“…what is the legal effect of the Land Use Act 1978 on the title of owners of land who held absolute or freehold title prior to 29th March, 1978 when the Act came into being? The answer to this question lies in the interpretation of section 1 of the Act… in my humble opinion…the use of the word “vested” in section 1 of the Land Use Act, 1978 has the effect of transferring to the governor of a state the ownership of all land in the state. In coming to this conclusion I am mindful of the fact the effect would be to deprive citizens of this country of their ownership in land and vesting same in the respective state governors…it follows that the Act is inconsistent with statutory provisions and customary law existing at the time the Act came into effect vesting ownership to land in a person or bodies other than the state government and to the extent to this repugnancy I hold such statutory provision and customary law ceased to have effect..”
The above view of the effect of section 1 of the Act appears not to represent the correct interpretation of section 1 as this will mean that the governor now owns the land. The Supreme Court appear to have taking a better interpretation in the case of Savannah Bank of Nigeria Ltd V. Ammel O. Ajilo, BelgoreJ. S.C in interpreted section 1 and 2 of the Act observed as follows:

“There has been no statute like this before. It took away the land from every “landed gentry” and vested it for administration in the Military Governor of the state in which the land is situated for management and control for the benefit of Nigerians. The Military Governor has not got the land vested in him as beneficial owner far from it. The vesting in this instance is for administrative and management purpose in trust for all Nigerians…the management and control is in the governor for land in urban areas and other land (in rural areas to be so designated in accordance with the Act) shall be under the management of the local government with in which the lands are situated… the meaning of   “vested” in section 1 of the Act, in its context does not imply personal interest to the military governor, but merely gives the governors power of superintendence in the sense of management and control as provided in section 2(1) thereof, in trust for all Nigerians. The military governor by the intendment of the Act is not made a beneficial owner but a manager or controller of the use of the land within the state he administers for the benefit of all Nigeria”.
It is submitted that the above view is plausible and truly reflect the intention of the framers of the Act as the Act never intended to transfer the land to the governor of a state as an owner and thereby divesting the indigenous owners of their land as envisage in the Oyeide case (supra).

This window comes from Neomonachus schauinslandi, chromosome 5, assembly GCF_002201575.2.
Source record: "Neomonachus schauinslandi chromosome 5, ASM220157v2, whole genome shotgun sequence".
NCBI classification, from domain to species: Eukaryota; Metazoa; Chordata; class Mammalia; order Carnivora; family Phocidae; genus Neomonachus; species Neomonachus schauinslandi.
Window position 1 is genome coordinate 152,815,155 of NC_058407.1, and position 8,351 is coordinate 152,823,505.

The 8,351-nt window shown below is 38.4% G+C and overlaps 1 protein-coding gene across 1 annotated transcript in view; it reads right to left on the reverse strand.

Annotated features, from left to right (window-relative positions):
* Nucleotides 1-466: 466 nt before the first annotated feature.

Professor Fekumo has argued that the interpretation of section 1 and 2 of the Act in Ajilo’s case is more in line with the provisions of section 34(1)-(6) and 36(4) of the Act in relation to transitional provisions, where the word “vested” also occurs. He contended that the implication of the interpretation given in Oyejide case is that section 1 should be read subject to section 34 and 36, which preserve the ownership of erstwhile owners, albeit in form of a right of occupancy, statutory or customary.
It should be noted that the Supreme Court has held in clear terms in Nkwocha V. Governor of Anambra State that the land by section 1 is vested in the governor as a trustee for the benefit of all Nigerians.
Karibi Whyte J.S.C (as he then was) gave a lucid meaning of the phrase beneficial owner” in the case of Alli v. Ikusebiala as follows:
“…the land nominally vested in the chief or Mogaji is not vested in him beneficially or an absolute owner, but in his representative capacity..there is consequently no escape from the concept that beneficial ownership of family or communal land is vested in the family...”
He further posited thus:
“Where a person contract by himself as a beneficial owner,… he is vested with all the rights and privileges legally possible for an owner in respect of such family…”
Having established that the governor holds the land in trust for all Nigerians, the question therefore is what is the nature of trust created by the Act? Is the trust created in the real trust concept as stated by salmond on jurisprudence? An answer on the nature of the trust was provided by Balogun, J in Otumba chief Adewummi V. Ogunbowale as follows:
“The concept of trusteeship is used in section 1 of the land use Act, as enacted, in a loose sense. It is not intended to confer upon every citizen of Nigeria the benefit which a beneficiary has against the trustee under the common law. No Nigerian citizen can under the section as enacted claim  against the ‘Military Governor’  an account for any benefit accruing from land held by him under the Act in trust and administered by him for the common benefit of all Nigerians.”
In view of the above, Prof. Fekumo submits that the legal trust’ created under section 1 is simple “trust ownership” and not necessarily a legal estate. On their part Prof. Adigun and Utuama has opined in view of Fekumo’s submission that a trustee in the orthodox sense is the true legal owner of the trust property and can give a valid title thereto. A beneficial owner has no right in ream which he can dispose. In relation to the Act both the Governor as a trustee and the so-called beneficiaries have property in ream over which they have the right of disposal. The leaned jurists’ contended that the trust concept in the provision is anomalous and appears to have no equivalence in English jurisprudence since no Nigerian can bring an action against the governor to give account in respect of profit accruing from the land, they concluded by asking a question, what than is the function of the trust in the provision one may ask?
From the above contentions, Prof. Fekumo submitted that “the purport of section 1 is to translate the concept of family or community holding of land to the state by vesting all land in the governor.  This view is in line with the view of Karibi-Whyte J.S.C (as he then was) in the case of Abioye V. Yakubu”.